Ice eggs in Finland wash up on beach

By Nicoletta Lanese

Smooth balls of ice rolled ashore on a beach in Finland and piled up like a gigantic clutch of turtles’ eggs.

But where did these “ice eggs” come from? Turns out, the frigid orbs were sculpted by a peculiar combination of weather and waves, according to news reports.

Amateur photographer Risto Mattila stumbled upon the strange sight while walking with his wife on Hailuoto Island, a land mass between Finland and Sweden, according to BBC News. The temperature hovered around 32 degrees Fahrenheit (minus 1 degree Celsius) that day, he said, and the wind whipped across the beach. “There, we found this amazing phenomenon. There was snow and ice eggs along the beach near the water line,” he told the BBC.

The “ice eggs” littered an area the length of about one-quarter of a football field and ranged in size from that of an average chicken egg to that of a hefty soccer ball, Mattila said. He snapped a photo, noting that he had “never seen anything like this during 25 years living in the vicinity.”

Others came upon the ice eggs, too. “This was [an] amazing phenomenon, [I’ve] never seen before. The whole beach was full of these ice balls,” Tarja Terentjeff, who lives in the nearby town of Oulu, told CNN. Another local, Sirpa Tero, told CNN she’d seen icy orbs line the shoreline before, “but not over such a large area.”

Although fairly rare, these ice eggs form similarly to sea glass or rounded stones that wash up on the beach, said BBC Weather expert George Goodfellow. Chunks of ice break off from larger ice sheets in the sea and either taxi to shore on the incoming tide or get pushed in by gusts of wind at the water’s surface, he explained. Waves buffet the ice chunks as they travel, slowly eroding their jagged edges into smooth curves. Seawater sticks and freezes to the forming eggs, causing them to grow like snowballs do as they roll across the ground.

Once the ice chunks reach shore, pounding waves tend to buff out any lingering kinks on their surfaces, leaving behind nothing but sleek and shiny “eggs” for curious tourists to happen upon.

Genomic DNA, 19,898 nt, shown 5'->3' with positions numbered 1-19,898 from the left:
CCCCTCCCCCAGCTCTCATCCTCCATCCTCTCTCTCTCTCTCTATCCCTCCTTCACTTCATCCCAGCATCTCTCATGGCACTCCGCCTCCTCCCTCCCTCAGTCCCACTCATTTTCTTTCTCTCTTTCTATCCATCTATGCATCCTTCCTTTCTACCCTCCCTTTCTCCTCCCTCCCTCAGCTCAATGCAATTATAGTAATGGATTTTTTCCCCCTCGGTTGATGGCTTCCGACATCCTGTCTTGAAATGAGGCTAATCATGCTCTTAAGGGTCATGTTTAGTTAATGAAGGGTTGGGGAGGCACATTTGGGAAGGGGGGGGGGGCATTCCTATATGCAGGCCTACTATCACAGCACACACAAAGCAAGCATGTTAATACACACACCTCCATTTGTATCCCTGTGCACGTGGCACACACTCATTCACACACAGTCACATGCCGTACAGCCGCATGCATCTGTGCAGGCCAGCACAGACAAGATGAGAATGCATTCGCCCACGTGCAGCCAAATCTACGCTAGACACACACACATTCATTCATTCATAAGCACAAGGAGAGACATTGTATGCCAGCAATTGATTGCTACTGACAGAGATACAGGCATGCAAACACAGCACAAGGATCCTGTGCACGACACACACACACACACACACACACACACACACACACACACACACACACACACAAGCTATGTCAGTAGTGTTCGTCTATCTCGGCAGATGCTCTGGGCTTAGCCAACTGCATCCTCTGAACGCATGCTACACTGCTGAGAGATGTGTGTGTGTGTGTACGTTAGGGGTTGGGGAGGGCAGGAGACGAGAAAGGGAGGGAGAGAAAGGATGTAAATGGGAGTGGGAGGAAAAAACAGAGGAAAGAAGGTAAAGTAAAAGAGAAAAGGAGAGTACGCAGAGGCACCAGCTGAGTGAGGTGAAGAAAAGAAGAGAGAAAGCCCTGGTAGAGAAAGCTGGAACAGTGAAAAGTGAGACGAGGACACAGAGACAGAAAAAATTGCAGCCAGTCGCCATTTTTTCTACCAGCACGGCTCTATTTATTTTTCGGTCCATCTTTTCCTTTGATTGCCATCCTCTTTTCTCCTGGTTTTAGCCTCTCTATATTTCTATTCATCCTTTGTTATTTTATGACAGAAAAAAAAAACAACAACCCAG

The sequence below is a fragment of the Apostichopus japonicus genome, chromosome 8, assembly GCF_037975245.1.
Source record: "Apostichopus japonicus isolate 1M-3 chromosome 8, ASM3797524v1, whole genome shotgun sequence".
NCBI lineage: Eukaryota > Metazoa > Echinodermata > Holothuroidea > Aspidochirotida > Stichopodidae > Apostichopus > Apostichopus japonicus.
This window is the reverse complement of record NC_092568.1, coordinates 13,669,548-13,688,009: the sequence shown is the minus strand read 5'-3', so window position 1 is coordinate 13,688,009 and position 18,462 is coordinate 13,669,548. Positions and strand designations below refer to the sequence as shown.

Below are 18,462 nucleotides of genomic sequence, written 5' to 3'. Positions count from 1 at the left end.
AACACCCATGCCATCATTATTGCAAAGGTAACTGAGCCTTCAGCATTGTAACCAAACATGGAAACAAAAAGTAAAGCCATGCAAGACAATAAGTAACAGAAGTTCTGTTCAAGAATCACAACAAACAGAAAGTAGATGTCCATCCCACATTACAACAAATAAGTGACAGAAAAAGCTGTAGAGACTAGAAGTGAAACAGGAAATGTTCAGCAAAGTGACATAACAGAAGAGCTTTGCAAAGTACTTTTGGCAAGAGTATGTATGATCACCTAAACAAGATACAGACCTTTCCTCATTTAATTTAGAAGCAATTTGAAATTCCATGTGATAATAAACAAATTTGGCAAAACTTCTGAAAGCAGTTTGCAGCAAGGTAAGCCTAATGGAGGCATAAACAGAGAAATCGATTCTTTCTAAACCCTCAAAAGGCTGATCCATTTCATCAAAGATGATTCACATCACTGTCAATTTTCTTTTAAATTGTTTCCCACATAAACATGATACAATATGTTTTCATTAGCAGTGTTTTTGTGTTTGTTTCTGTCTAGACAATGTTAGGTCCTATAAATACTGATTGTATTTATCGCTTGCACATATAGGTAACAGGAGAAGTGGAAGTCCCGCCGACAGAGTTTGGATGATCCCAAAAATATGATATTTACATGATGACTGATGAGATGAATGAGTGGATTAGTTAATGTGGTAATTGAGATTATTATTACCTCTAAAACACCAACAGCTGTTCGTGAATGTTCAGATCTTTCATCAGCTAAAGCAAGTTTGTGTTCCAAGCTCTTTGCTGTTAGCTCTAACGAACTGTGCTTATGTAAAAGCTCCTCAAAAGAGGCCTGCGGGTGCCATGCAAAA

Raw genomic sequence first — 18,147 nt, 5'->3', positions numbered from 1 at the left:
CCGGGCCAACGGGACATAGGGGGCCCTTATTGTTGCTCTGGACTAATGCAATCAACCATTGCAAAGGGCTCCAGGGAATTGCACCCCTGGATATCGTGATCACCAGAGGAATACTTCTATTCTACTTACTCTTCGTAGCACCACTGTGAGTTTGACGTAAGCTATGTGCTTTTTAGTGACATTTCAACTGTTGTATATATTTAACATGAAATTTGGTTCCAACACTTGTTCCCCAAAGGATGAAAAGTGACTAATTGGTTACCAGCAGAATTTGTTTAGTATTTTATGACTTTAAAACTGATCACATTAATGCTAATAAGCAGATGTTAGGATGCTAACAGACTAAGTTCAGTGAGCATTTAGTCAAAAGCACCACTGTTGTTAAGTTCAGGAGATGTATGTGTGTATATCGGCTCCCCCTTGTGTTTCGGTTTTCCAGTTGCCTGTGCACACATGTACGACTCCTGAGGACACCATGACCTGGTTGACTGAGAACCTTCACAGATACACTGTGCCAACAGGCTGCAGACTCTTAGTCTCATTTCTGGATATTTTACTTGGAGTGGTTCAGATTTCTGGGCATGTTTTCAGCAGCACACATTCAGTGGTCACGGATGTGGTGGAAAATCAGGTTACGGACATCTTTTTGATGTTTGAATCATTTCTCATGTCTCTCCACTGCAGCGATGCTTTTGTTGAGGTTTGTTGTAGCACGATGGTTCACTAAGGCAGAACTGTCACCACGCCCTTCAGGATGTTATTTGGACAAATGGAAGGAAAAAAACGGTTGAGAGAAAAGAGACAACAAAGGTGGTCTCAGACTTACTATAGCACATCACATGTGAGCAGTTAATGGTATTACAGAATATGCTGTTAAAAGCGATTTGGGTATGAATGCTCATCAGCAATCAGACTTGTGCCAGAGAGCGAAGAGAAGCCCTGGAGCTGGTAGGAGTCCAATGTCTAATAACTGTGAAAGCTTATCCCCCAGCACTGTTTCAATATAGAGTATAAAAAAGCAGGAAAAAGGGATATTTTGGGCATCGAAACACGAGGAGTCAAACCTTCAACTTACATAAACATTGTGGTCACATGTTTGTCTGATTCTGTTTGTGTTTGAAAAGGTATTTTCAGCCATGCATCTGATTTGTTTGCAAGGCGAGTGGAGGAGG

https://www.livescience.com/ice-eggs-in-finland-beach.html?utm_source=Selligent&utm_medium=email&utm_campaign=9881&utm_content=20191108_LS_Essentials_Newsletter+-+adhoc+&utm_term=3675605&m_i=KLvdVq2D1jG_1ZlsN2BtGnhxz5lDWnoT1z5TH7nDwaq0voJwXv3R_F4qtiVoYAKPhitMFL_skBWImJ%2By0oVarC4t%2Bc9VnaCZKB

Belgian town cooks giant omelet from 10,000 eggs

A Belgian town honored its 22-year-old tradition of making a giant omelet on Tuesday amidst an egg contamination scare, cooking 10,000 eggs in a pan four meters wide.

Millions of chicken eggs have been pulled from European supermarket shelves as a result of the scare over the use of the insecticide fipronil, which is forbidden in the food chain and can cause organ damage in humans.

Hundreds of people gathered in the eastern Belgian city of Malmedy undeterred by the scare and the president of the local branch of the giant omelet fraternity, Benedicte Mathy, said she was confident Tuesday s dish was safe to eat.

Under a timid Belgian sun and with music playing they tucked into the giant omelet cooked over an open fire by “The World Fraternity of Knights of the Giant Omelette”, which was created in 1973.

http://dunyanews.tv/en/WeirdNews/401552-Belgian-town-cooks-giant-omelet-from-10000-eggs

Perfectly round egg sells on eBay for £480

A “perfectly spherical” chicken egg has sold for an “unbelievable” £480 on the internet auction site eBay.

Kim Broughton found one of her hens – now renamed Ping Pong – had laid the round egg in her garden in Latchingdon, Essex, on 17 February – Pancake Day.

She decided to auction the egg in aid of the Cystic Fibrosis Trust after a friend’s son died from the disease.

Ms Broughton, 44, said she imagined the buyer was interested in preserving, rather than eating, the unusual egg.

The item, laid by a Buff Orpington hen – described as the “Scarlett Johansson of the chicken world” – attracted 64 bids, but the identity of the winner is not yet known.

Ms Broughton said she had been tempted to cook and eat the egg before being told it was “one-in-a-billion”.

She said: “I was literally about to crack it open to make a pancake when a mate saw the photo I put on Facebook and messaged me to say ‘Don’t do it!’

“Apparently somebody had sold one before for more than £90 so I thought ‘Great if I can sell if for that’.

“When it was at £20 I thought ‘Who’d pay that for an egg?’ and then it went through the roof. It’s unbelievable”.

Ms Broughton, who said she was known as “the mad chicken woman”, said she was nervous about sending the egg through the post.

“At the moment it’s safely in my son’s lunchbox padded with kitchen roll – but if I send it in a hard box it should be quite safe,” she said.

Speaking to BBC Essex Ms Broughton said she would be keeping a close eye on future eggs in the hope of raising “a few more quid” for the charity.

http://www.bbc.com/news/uk-england-essex-31668640